Advice for breeders
Introduction to Breeding
Please consult a vet before you consider breeding a bitch, the information provided is no way a substitute for veterinary care and advice. Breeding is not something to be taking lightly, it is a big responsibility and something that should be taken very seriously, if you would like to become a breeder it is strongly advised that you seek advise from you bitches breeder. There is not much money to be made in breeding so never breed to try and make money – breeding should only be to improve the breed.
Why do you want to breed?
If you want to breed because you want to make money, then please reconsider breeding. Breeding is expensive and you are no likely to make any money from it. You must consider vet bills, food, equipment and advertising.
Do you have the room?
Puppies may be cute but they take up a lot of space and can be very messy! You will need a large run and whelping box and large run large enough for up to 12 puppies. Bedding will need to be washed once or twice a day and a secure outside area is important so puppies can run around and play.
Do you have the time?
Your bitch will need you there in the days leading up to her labour and you will need to be present and on hand for the whelping which can take 24 hours!
It must also be considered that your bitch needs a special diet and frequent walks, later on when the puppies are older you will also need to feed, walk and take care of them all. Taking care of up to 12 puppies for 7 weeks requires a lot of time and dedication.
Do you have the knowledge?
Do you know what to do should anything go wrong? If the answer is no then you need to research and educate yourself before breeding. Breeding is a serious responsibility and not something to be taken lightly – the more knowledge you have the better change you bitch and puppies have of remaining fit and healthy. The puppies potential new owners will also look to you as a source of information and its your responsibility to be at hand to answer any questions they may have.
Are you aware of your legal responsibilities?
The Breeding and Sale of Dogs Act 1999 states that if you are going to embark on a career breeding dogs you must obtain a license is the bitch gives birth of 5 or more liters in any 12 month period.
During an inspection you must adhere to the following areas:
Record keeping including
- identifying marks (tattoo/microchip, kennel club registration)
- disease and infection control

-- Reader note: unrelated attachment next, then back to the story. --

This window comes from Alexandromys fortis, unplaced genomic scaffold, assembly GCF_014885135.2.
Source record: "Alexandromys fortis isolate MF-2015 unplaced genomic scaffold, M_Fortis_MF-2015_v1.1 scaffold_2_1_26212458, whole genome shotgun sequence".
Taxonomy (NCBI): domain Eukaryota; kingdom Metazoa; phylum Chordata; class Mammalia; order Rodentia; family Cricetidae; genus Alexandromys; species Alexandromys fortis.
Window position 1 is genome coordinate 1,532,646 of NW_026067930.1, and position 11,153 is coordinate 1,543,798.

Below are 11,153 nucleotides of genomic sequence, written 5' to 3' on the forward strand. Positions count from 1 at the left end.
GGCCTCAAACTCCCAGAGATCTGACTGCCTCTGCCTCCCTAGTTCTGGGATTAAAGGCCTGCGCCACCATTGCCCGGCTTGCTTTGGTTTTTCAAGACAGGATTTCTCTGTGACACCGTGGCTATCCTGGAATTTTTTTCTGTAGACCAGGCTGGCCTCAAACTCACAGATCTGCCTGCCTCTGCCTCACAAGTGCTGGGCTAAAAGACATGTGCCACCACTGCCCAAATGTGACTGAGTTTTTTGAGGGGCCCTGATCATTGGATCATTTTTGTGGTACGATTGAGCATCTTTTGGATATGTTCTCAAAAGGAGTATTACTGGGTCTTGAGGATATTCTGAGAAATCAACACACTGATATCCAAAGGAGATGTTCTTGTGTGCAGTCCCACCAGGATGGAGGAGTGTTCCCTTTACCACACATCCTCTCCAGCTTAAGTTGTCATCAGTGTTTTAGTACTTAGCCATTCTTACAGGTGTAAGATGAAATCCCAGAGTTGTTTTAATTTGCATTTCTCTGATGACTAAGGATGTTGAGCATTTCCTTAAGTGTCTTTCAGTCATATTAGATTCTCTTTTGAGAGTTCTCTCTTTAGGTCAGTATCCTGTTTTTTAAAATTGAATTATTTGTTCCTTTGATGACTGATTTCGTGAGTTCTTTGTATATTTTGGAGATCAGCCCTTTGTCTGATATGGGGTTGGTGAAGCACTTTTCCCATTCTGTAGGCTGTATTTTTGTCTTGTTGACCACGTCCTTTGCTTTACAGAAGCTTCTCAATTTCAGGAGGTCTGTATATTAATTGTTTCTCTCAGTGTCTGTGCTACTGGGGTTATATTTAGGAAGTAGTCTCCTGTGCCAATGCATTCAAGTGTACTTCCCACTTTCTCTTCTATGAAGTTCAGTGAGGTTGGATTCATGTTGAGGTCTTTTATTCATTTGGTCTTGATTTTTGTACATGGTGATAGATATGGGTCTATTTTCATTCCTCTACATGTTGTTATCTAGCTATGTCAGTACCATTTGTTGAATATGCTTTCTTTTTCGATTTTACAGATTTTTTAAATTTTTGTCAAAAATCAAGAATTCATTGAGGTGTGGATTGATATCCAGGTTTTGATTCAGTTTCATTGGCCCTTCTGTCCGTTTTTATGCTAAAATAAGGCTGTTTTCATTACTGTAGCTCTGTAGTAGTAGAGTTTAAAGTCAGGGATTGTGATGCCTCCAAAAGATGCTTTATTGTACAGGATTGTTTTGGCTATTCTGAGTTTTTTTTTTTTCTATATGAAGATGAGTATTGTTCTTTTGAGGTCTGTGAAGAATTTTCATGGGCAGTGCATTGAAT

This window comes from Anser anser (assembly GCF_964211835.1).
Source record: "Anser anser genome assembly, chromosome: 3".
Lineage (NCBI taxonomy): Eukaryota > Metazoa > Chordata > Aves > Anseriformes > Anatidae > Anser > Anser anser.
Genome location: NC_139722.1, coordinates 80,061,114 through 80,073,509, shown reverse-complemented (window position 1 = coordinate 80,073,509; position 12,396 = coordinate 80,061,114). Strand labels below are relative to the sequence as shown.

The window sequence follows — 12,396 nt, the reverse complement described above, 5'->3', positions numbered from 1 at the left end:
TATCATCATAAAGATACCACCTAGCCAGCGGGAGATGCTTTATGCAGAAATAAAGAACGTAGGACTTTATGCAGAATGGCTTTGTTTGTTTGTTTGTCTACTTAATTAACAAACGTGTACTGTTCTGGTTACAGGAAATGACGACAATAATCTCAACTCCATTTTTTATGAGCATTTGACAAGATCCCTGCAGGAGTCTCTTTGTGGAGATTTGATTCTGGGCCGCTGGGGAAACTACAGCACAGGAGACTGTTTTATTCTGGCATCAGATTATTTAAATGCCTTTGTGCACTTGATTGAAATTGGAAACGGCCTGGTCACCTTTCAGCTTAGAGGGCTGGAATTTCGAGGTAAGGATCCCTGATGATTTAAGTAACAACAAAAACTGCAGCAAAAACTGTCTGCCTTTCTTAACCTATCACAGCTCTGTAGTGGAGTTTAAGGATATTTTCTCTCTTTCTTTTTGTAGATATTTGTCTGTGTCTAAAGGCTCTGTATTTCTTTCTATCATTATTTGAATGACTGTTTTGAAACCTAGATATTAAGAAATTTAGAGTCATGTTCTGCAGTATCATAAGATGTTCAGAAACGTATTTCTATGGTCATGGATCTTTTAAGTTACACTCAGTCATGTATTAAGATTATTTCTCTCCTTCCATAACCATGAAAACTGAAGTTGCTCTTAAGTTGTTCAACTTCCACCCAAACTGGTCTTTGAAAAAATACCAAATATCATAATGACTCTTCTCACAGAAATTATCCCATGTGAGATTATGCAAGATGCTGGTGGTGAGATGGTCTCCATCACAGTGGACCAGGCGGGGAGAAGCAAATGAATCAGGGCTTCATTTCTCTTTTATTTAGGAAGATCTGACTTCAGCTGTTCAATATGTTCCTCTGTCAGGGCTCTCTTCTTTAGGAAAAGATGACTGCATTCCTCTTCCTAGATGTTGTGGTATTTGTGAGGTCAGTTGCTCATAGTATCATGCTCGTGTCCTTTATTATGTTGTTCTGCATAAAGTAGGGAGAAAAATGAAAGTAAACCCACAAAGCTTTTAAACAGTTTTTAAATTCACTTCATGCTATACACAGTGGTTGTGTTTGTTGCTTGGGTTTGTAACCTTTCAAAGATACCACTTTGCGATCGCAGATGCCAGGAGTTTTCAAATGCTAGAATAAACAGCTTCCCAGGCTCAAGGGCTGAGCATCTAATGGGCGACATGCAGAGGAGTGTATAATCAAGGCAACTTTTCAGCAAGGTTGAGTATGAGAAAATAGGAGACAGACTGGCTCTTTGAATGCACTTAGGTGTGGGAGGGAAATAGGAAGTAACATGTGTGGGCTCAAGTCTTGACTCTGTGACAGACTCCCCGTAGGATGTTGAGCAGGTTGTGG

- numbers of puppies
- sales records
- cleanliness and disinfection
- exercise areas
- kitchen facilities
- first aid provision – human and animal
- food and water – storage and provision
- isolation facilities
- emergency procedures and fire prevention
Preparing the Bitch
No bitch should ever be breed before the 2, they are not physically mature yet. In the first 2 years of the dogs life they will be preparing for breeding so ensure you provide good quality nutrition, health care and training to ensure they are a good mother and produce a healthy litter. Another reason you must ensure your dog is over 2 years of old before breeding is health checks, you will need to ensure various health checks are carried out my a veterinary professional before you determine whether your dog is suitable for breeding. Please consult your vet for more information on the specific tests required.
Choosing a Stud Dog
Choosing the right sire for your litter is very important, and expert advice should be sought. The breeder of your bitch would be ideal for explaining what type of dog would be ideal and explaining this process to you.
Ensure you record the following information on file for each bitch and litter you produced:
- Name of bitch
- Litter Number (way to differentiate between litters at your kennel)
- Date of onset
- Smear date and results
- Progesterone Test date and results
- Breeding dates and comments on breeding
- Palpitation dates and results
- Ultrasound date and results
- X-ray date and results
- Notes on pregnancy
- Track weight gain weekly
- Track temperature from day 58-65, 3 times daily
- Date and time whelping began
- Date and time whelping ended
- Notes on whelping
- Registered name and KC number of dam
- Registered name and KC number of sire
- Sire’s owner’s name
- Date mated
- Date litter whelped
- Number of male puppies born
- Number of female puppies born
- KC Litter Number
- Sex, Colour/Markings, Puppy ID number, Date Sold, Date Died, Name and address of person to whom sold, Dates when following paperwork was supplied: registration application or certificate and bill of sale; name and KC number of puppy.
Additional Litter Information
- Time each puppy was born
- Ribbon colour or other identifying mark
- Colour of puppy
- Weight at birth
- Length at birth
- A description of any problems
- Whelping date
- Sire and Dam
- Time whelping started and ended
- Notes on whelping
- Ribbon colour
- Call Name
- Registered Name
- KC Litter No.
- KC Registration No.
- Date of Birth
- Sire and Dam
- Weight at Birth and when sold
- Vaccinations Given (Date and Type)
- Owner (include address and telephone numbers)
- Date sold
- Conditions of sale
- Notes on Development and Temperament
- On the back of this form, track the weight of the puppies daily until they are three weeks old and then weekly thereafter.
Litter Registration Application
Its very important to register you new litter with KC (The Kennel Club), this application should be completed as soon as the puppies are whelped so you can deliver the correct paperwork to the puppy buyers.
Puppy Registration Forms
Once your litter has been registered you will receive a registration form so the puppy buyers can register their puppies with the KC.